What will be the concept of development of the Czech Army with the new leadership?

What will be the concept of development of the Czech Army with the new leadership?
03 / 01 / 2022, 10:00

The new Minister of Defence, Jana Černochová, had already indicated before her arrival that the Concept of build-up of the Czech Army would have to be reworked. The key message was that the 7th Mechanised Brigade (heavy) consists of tracked IFVs and Main Battle Tanks, and one without the other in a way makes no sense. Here it is evident that after a long time, with respect to all predecessors, a minister with a clear vision and professional erudition is coming in, who will obviously not play on bows and also will not be pushed into a corner by statements about the usual price, which obviously simply do not exist in the case of custom-made combat equipment.

Still the most discussed project is the purchase of new tracked IFVs, where the whole project can be redesigned, leaving the combat/strike platforms on tracks and leaving the less combat-exposed ones on wheeled chassis. Tracked vehicles of course have higher clearance in mud or snow, but are more expensive to operate and noisier (where noise doesn't matter in offensive combat, but the scouts have a different opinion), in turn unification within a unit/service simplifies logistics and crew retraining/transferring from one vehicle to another apart from the intended use. A driver or mechanic can always handle familiar technology.

See also: Jana Černochová was sworn in at the Ministry of Defence. She wants to meet the allied commitment of 2% of GDP for defence and continue the modernisation of the Army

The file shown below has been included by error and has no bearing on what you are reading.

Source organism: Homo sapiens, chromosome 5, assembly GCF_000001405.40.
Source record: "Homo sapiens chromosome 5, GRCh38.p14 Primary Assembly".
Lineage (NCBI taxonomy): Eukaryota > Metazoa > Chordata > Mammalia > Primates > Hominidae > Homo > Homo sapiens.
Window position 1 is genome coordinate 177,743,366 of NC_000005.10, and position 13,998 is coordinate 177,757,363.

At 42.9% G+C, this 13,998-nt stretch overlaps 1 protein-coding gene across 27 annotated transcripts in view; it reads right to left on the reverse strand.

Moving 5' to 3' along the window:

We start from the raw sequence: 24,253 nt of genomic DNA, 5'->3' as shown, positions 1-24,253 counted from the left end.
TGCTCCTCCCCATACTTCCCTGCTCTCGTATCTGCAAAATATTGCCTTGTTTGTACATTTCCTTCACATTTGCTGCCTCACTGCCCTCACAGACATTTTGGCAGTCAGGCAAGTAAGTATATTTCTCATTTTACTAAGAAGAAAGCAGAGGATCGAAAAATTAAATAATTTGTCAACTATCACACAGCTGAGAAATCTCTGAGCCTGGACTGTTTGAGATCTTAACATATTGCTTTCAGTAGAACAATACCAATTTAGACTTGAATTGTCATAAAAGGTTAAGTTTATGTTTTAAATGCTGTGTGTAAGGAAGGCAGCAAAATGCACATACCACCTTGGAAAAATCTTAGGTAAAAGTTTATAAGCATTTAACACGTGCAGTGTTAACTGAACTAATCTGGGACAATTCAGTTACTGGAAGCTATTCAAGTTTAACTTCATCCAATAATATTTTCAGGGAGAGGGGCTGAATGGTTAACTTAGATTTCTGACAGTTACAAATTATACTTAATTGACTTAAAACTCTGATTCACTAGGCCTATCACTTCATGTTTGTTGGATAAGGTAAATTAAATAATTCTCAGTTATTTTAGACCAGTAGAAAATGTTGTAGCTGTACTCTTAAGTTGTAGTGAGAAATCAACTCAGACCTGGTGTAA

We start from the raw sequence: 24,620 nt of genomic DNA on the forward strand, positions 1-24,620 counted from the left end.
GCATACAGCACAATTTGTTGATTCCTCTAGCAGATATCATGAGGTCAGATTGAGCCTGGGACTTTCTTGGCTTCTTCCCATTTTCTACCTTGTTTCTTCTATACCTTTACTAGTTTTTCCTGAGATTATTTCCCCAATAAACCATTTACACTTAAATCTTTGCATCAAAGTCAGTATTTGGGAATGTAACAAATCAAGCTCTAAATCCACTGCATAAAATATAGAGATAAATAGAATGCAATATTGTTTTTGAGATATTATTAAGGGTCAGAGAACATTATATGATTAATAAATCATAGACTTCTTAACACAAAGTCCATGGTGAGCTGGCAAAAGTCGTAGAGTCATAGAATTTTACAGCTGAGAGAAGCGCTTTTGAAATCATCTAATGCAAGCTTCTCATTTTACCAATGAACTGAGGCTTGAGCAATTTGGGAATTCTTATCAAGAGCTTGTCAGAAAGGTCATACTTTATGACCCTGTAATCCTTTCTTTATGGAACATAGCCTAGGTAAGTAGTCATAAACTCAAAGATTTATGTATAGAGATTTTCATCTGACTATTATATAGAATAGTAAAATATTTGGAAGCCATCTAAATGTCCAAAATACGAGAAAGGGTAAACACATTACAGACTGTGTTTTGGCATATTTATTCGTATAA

But back to the 7th Mechanized Brigade, IFVs and tanks. The Czech Army has decided to build an Airborne Regiment with light vehicles and the so called heavy 7th brigade is being "cupped" to pieces for the time being, when it should be, together with the artillery, the backbone of the defence of the territory of the Czech Republic, not that the backbone is the units of airborne or other invasion operations, which may not be so essential for the defence of the territory of the Czech Republic.

There is still talk of tank troops. Can one tank battalion, which is not even 100% combat-ready and tanks in long-term mobilisation storage in full or half shells and some of which are cannibalised, really be called tank troops? The tank battalion of the 7th mechanized brigade should be rearmed with modern NATO equipment. However, the "re-evaluation" of the T-72 M4 CZ is currently underway. Many spare parts are now unavailable and, after their planned service life is over, they are probably destined for scrapping, except for tracks, radios or running wheels. Therefore, frankly, the tanks are probably unsaleable as well. Then there will be some years of standing backups in the form of T-72 M1s. The long-stored equipment has its clear shortcomings.